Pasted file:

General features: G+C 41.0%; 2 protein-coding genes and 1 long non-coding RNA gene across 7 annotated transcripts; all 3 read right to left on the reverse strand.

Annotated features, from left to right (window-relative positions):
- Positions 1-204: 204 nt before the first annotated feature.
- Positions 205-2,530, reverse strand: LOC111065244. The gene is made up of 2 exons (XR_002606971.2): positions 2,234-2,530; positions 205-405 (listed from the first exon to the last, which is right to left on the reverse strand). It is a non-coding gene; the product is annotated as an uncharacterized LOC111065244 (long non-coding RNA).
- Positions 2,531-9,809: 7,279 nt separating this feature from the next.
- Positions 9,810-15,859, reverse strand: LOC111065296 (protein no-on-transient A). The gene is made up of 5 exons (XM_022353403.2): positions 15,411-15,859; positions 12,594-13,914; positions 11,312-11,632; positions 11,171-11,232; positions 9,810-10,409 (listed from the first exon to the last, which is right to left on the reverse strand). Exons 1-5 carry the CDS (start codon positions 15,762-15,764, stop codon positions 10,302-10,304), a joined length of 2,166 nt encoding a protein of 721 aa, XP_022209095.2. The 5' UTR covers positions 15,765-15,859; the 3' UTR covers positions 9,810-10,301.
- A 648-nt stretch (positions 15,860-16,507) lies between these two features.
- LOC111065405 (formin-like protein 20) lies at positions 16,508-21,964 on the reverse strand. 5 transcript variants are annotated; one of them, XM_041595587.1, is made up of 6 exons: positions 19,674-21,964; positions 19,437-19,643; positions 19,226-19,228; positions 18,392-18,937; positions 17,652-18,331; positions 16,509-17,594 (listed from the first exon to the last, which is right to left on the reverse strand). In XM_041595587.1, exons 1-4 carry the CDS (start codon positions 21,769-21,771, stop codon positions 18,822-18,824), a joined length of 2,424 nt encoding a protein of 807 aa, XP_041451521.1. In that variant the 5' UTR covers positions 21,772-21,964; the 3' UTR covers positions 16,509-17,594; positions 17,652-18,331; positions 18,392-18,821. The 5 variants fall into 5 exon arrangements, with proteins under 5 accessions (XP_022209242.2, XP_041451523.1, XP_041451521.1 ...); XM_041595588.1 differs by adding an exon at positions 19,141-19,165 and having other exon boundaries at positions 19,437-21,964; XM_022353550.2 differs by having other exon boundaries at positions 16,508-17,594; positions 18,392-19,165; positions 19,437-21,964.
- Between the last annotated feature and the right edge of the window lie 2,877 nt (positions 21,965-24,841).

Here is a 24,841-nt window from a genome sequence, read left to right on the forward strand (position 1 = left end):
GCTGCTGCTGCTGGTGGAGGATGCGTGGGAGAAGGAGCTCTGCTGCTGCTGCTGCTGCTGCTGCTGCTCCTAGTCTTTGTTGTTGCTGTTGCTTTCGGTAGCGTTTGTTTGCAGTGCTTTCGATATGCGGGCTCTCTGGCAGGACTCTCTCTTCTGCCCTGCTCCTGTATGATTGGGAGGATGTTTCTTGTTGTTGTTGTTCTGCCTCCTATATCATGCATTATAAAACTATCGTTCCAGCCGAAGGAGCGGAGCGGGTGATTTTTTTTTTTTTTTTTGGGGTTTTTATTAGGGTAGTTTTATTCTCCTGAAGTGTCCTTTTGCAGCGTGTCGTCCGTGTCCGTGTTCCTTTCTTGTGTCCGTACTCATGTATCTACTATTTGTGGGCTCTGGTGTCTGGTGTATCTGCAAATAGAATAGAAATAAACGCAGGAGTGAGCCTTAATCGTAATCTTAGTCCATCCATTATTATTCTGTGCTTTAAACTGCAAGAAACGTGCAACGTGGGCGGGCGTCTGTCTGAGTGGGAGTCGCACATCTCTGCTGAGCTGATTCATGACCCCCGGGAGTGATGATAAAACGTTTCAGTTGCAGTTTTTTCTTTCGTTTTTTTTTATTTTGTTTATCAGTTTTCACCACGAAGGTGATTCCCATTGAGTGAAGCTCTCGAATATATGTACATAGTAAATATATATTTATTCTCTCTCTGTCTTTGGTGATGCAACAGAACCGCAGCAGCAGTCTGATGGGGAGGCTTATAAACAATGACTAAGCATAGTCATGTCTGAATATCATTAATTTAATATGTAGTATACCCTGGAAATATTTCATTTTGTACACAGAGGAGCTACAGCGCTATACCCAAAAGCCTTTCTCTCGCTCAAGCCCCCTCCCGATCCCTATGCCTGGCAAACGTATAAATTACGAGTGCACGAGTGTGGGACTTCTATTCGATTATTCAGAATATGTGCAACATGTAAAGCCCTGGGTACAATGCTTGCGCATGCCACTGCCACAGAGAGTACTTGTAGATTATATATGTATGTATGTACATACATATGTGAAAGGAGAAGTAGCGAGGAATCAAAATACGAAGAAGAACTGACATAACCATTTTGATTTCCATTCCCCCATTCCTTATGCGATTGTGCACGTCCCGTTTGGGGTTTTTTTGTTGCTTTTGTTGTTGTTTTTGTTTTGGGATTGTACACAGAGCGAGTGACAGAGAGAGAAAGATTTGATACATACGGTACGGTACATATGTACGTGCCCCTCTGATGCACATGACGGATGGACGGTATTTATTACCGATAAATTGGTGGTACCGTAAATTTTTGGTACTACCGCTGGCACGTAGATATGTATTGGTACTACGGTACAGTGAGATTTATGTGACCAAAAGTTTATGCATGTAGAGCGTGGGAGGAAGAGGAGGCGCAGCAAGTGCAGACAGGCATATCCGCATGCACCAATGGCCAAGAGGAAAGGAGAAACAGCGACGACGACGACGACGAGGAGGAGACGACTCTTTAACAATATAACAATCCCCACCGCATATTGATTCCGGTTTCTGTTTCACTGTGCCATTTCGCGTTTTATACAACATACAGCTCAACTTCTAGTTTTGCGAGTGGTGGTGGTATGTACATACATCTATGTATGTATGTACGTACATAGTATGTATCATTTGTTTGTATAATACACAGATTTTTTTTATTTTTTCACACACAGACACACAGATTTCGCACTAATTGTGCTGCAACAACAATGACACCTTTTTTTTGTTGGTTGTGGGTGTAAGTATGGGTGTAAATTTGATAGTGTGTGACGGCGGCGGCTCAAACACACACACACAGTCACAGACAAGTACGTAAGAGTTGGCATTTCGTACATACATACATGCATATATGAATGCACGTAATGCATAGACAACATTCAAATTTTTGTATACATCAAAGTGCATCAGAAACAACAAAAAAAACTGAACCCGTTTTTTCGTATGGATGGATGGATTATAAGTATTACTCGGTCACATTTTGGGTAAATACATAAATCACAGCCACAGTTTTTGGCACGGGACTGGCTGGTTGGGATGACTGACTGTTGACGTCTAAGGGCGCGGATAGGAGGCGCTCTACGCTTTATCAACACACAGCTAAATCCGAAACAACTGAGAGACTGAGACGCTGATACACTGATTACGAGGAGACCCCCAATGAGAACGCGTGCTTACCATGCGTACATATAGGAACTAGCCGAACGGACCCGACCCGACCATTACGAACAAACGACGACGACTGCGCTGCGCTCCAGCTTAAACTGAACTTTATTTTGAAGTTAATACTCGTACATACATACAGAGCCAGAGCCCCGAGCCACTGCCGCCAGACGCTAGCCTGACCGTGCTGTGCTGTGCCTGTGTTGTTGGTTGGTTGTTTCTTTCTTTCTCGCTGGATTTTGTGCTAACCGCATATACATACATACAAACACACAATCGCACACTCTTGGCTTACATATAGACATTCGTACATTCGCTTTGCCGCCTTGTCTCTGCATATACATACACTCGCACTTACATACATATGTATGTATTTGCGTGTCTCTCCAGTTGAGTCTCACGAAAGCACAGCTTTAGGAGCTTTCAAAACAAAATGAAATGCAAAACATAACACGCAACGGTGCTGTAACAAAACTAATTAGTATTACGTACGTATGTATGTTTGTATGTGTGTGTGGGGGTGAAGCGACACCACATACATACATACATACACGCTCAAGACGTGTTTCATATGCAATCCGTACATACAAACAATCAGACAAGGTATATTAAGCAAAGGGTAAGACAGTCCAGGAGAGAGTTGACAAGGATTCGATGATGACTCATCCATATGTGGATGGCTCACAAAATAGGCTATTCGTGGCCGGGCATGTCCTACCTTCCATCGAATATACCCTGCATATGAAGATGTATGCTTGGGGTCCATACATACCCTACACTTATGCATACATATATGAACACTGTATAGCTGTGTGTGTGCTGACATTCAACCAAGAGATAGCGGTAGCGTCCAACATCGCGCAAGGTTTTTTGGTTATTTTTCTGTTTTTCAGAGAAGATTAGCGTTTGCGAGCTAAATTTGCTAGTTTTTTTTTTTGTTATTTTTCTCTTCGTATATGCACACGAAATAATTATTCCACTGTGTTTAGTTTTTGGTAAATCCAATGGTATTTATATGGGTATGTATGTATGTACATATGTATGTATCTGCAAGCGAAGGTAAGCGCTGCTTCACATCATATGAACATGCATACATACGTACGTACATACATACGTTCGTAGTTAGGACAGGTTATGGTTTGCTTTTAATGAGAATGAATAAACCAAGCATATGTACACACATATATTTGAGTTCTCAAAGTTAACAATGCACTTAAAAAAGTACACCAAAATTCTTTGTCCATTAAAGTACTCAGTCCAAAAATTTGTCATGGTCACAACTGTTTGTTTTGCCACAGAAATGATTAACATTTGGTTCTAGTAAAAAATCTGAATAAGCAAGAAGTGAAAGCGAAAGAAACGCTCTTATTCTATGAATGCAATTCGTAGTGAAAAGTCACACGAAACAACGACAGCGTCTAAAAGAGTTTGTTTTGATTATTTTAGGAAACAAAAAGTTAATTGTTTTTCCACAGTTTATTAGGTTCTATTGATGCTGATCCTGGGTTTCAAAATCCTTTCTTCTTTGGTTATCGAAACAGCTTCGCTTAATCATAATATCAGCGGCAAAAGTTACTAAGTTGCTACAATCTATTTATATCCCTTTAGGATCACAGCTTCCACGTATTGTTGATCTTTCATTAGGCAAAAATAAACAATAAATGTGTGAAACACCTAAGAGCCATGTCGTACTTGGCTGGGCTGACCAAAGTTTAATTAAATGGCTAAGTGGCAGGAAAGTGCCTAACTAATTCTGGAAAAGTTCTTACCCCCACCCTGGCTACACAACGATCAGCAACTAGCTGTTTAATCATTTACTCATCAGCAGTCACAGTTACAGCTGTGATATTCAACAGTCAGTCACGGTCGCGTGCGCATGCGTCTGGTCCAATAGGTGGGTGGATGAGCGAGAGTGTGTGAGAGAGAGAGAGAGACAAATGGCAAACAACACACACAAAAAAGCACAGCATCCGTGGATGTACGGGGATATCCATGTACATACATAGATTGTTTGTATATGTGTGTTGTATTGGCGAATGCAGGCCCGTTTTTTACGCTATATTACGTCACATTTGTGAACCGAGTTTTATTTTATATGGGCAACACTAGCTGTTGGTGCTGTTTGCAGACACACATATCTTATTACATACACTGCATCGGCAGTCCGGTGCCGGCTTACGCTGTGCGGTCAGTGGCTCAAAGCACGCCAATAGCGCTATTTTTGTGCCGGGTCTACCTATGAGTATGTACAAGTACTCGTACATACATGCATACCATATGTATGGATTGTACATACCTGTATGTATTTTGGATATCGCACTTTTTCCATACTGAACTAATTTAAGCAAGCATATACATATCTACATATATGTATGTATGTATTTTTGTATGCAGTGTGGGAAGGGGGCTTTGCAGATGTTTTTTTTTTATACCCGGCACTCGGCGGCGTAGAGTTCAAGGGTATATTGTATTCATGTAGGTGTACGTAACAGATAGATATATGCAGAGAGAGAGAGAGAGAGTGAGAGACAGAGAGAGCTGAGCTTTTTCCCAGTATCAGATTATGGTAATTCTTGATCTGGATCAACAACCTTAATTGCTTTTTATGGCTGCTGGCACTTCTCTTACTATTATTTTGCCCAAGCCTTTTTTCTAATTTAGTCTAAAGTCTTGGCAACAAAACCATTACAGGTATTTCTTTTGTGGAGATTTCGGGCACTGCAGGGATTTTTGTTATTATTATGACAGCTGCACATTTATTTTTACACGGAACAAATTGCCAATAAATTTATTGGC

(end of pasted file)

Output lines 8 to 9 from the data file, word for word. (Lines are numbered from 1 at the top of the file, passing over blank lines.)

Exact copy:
- LOC111065405 (formin-like protein 20) lies at positions 16,508-21,964 on the reverse strand. 5 transcript variants are annotated; one of them, XM_041595587.1, is made up of 6 exons: positions 19,674-21,964; positions 19,437-19,643; positions 19,226-19,228; positions 18,392-18,937; positions 17,652-18,331; positions 16,509-17,594 (listed from the first exon to the last, which is right to left on the reverse strand). In XM_041595587.1, exons 1-4 carry the CDS (start codon positions 21,769-21,771, stop codon positions 18,822-18,824), a joined length of 2,424 nt encoding a protein of 807 aa, XP_041451521.1. In that variant the 5' UTR covers positions 21,772-21,964; the 3' UTR covers positions 16,509-17,594; positions 17,652-18,331; positions 18,392-18,821. The 5 variants fall into 5 exon arrangements, with proteins under 5 accessions (XP_022209242.2, XP_041451523.1, XP_041451521.1 ...); XM_041595588.1 differs by adding an exon at positions 19,141-19,165 and having other exon boundaries at positions 19,437-21,964; XM_022353550.2 differs by having other exon boundaries at positions 16,508-17,594; positions 18,392-19,165; positions 19,437-21,964.
- Between the last annotated feature and the right edge of the window lie 2,877 nt (positions 21,965-24,841).